Indians And Immigration Fraud—Pleasanton "University" Bust For Issuing Hundreds Of Bogus Student Visas
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One of the complaints about immigrants has to do with crowding—too many people in one residence. However, when an online "university" in Pleasanton, CA, reported 450 students residing in one apartment, immigration authorities got suspicious. (There were actually four.)

Tri-Valley University called 'sham,' accused of immigration fraud, By Sophia Kazmi, San Jose Mercury News, January 20, 2011

PLEASANTON — A Pleasanton university that catered to mostly online students is being called a sham by federal prosecutors who say the university was a front to illegally provide immigration status to foreign nationals.


"Since its inception ... Tri-Valley University has been a sham university, which Su, and others, have used to facilitate foreign nationals in illegally acquiring student immigration status that authorizes them to remain in the United States," the complaint reads.

According to the complaint, Su and Tri-Valley University have made millions of dollars in tuition fees for issuing the visa-related documents, enabling foreign nationals to obtain illegal student immigration status.


ICE began its investigation in May 2010. The institution received is approval to issue visas in February 2009 and had the approval for about 30 students. In May 2009 the school had 11 active students that had received F-1 visas, and 939 by May 2010.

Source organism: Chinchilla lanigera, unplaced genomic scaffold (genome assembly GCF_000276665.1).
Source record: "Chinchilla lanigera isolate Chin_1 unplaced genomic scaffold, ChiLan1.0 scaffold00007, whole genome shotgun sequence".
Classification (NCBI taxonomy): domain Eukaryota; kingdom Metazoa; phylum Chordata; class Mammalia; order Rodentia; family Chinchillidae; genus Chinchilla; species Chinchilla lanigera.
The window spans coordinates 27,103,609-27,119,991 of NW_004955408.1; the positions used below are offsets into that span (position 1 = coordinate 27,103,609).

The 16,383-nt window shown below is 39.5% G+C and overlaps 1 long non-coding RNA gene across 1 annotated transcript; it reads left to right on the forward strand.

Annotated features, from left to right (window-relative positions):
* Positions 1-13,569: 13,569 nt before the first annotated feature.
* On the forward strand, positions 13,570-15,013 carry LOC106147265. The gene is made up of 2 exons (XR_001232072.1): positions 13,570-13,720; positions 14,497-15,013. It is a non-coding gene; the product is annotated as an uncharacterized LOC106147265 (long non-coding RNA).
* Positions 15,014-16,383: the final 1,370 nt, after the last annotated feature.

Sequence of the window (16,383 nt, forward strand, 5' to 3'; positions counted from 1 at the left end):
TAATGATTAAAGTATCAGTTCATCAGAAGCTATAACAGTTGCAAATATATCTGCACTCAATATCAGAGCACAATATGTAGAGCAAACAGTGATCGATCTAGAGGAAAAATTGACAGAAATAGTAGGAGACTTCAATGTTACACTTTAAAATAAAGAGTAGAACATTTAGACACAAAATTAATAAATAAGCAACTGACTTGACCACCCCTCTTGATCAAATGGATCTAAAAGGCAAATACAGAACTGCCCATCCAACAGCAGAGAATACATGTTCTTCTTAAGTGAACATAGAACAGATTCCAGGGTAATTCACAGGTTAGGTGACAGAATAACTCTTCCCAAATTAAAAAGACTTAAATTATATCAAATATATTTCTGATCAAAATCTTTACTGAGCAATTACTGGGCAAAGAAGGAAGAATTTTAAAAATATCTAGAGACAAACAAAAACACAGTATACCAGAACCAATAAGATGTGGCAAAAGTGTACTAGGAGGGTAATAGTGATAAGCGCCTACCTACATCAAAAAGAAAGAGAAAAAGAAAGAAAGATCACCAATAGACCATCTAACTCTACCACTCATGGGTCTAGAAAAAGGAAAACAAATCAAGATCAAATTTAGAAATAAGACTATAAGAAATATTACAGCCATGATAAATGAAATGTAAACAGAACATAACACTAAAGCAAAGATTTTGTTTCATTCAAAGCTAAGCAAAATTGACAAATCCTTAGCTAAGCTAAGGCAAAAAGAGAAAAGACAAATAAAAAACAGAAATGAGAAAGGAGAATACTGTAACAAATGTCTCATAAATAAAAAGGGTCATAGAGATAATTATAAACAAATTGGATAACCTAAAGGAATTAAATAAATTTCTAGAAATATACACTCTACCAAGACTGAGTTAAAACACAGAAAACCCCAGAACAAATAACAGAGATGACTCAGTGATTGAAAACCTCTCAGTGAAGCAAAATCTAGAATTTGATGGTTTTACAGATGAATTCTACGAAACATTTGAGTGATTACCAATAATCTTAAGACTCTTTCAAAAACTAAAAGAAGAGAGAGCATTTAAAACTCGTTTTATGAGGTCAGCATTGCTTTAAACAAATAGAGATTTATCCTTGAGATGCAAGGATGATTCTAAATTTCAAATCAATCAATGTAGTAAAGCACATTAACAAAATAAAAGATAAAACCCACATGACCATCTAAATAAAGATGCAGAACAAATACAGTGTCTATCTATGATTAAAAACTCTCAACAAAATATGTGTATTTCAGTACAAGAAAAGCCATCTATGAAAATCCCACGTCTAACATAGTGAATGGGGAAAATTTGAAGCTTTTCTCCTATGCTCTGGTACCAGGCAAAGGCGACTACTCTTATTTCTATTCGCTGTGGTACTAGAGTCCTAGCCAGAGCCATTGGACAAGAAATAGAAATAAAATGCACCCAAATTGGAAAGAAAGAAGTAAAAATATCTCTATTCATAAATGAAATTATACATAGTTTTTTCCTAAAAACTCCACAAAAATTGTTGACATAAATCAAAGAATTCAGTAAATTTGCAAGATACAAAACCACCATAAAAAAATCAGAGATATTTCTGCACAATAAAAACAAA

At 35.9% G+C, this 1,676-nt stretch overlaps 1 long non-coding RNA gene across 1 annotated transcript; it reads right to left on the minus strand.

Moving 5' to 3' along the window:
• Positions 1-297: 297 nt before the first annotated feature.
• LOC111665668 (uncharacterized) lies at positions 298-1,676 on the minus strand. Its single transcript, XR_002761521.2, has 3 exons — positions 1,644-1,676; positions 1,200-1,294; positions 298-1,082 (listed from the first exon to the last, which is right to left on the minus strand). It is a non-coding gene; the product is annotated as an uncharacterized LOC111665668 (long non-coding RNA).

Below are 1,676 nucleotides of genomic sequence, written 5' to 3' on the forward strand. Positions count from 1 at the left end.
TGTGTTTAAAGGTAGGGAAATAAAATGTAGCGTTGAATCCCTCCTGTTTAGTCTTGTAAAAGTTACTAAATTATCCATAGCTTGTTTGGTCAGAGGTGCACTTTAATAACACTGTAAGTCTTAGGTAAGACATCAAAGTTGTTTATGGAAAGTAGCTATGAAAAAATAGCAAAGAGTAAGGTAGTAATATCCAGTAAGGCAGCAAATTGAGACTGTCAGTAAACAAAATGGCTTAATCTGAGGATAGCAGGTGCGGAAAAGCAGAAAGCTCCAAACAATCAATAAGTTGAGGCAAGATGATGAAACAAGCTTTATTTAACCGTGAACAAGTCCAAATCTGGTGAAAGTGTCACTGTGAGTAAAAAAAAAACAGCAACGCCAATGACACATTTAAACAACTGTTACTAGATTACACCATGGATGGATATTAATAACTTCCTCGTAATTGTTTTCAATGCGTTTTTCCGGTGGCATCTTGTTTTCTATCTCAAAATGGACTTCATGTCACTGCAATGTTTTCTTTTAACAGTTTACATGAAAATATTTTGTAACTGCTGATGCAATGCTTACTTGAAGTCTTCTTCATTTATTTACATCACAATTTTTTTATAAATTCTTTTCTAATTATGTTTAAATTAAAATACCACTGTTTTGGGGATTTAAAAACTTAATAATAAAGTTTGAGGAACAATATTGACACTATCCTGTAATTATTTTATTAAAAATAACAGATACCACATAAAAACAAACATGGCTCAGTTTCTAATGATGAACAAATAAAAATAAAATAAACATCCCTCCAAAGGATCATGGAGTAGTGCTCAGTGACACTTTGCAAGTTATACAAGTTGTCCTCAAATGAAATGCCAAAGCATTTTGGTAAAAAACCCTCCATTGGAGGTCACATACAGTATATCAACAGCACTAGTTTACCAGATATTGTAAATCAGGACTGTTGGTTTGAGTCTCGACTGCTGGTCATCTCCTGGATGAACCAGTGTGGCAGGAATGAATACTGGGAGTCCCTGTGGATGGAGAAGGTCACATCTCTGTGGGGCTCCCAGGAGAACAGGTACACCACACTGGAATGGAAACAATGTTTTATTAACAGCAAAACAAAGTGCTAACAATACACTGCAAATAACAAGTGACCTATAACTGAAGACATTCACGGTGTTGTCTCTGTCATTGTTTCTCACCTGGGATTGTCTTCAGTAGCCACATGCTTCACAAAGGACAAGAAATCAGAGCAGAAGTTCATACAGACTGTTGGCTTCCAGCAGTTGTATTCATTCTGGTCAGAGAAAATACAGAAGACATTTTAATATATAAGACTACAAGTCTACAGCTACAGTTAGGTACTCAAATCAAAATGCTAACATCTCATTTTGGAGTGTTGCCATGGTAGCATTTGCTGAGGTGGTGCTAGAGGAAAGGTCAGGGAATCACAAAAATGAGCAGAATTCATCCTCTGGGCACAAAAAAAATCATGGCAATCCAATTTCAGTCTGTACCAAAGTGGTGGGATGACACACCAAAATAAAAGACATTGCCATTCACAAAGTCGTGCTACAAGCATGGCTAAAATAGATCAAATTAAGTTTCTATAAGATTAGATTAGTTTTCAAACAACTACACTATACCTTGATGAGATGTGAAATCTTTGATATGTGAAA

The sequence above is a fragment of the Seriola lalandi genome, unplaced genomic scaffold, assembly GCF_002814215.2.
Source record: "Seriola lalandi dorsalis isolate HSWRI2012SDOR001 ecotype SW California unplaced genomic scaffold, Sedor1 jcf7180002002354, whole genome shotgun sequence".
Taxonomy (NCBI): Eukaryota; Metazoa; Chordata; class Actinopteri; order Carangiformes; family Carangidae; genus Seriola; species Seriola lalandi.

According to the complaint, more than 95 percent of students were from India. For more than half of them, the university reported their address was a single apartment in Sunnyvale. The apartment manager told ICE agents that four university students lived there from June 2007 to August 2009 and none since.

Investigators believe TVU reported that most of its students live at the apartment to conceal they don't live in the state.

For a student to maintain the immigration status, they must show proof they are making reasonable process toward completing coursework and physically attend classes.

Physically attend classes is what they haven't been doing—the Mercury-News quotes a professor who says he's been teaching online classes, but they could take those classes from their homes in Andhra Pradesh.

Speaking of which, The Hindu reports from India that 'Students facing deportation have options'.[By Narayan Lakshman, January 27, 2011] Oh, yes, they do have options. As Juan Mann has written, immigration appeals aren't considered over "until the alien wins."

The Hindu apparently contacted the law office of Sheela Murthy, (Ms. Murthy is an immigrant herself ) and she had several suggestions, the last one of which was "get an employer to file an H1-B visa... or change over to a spouse-dependent visa where a spouse has a valid visa in the U.S.”

I don't think these should work, but she knows better than I do. This is especially true of the H1-B Visa, since they will have been working illegally on their student visa, which is something their employer should have realized was illegal anyway.

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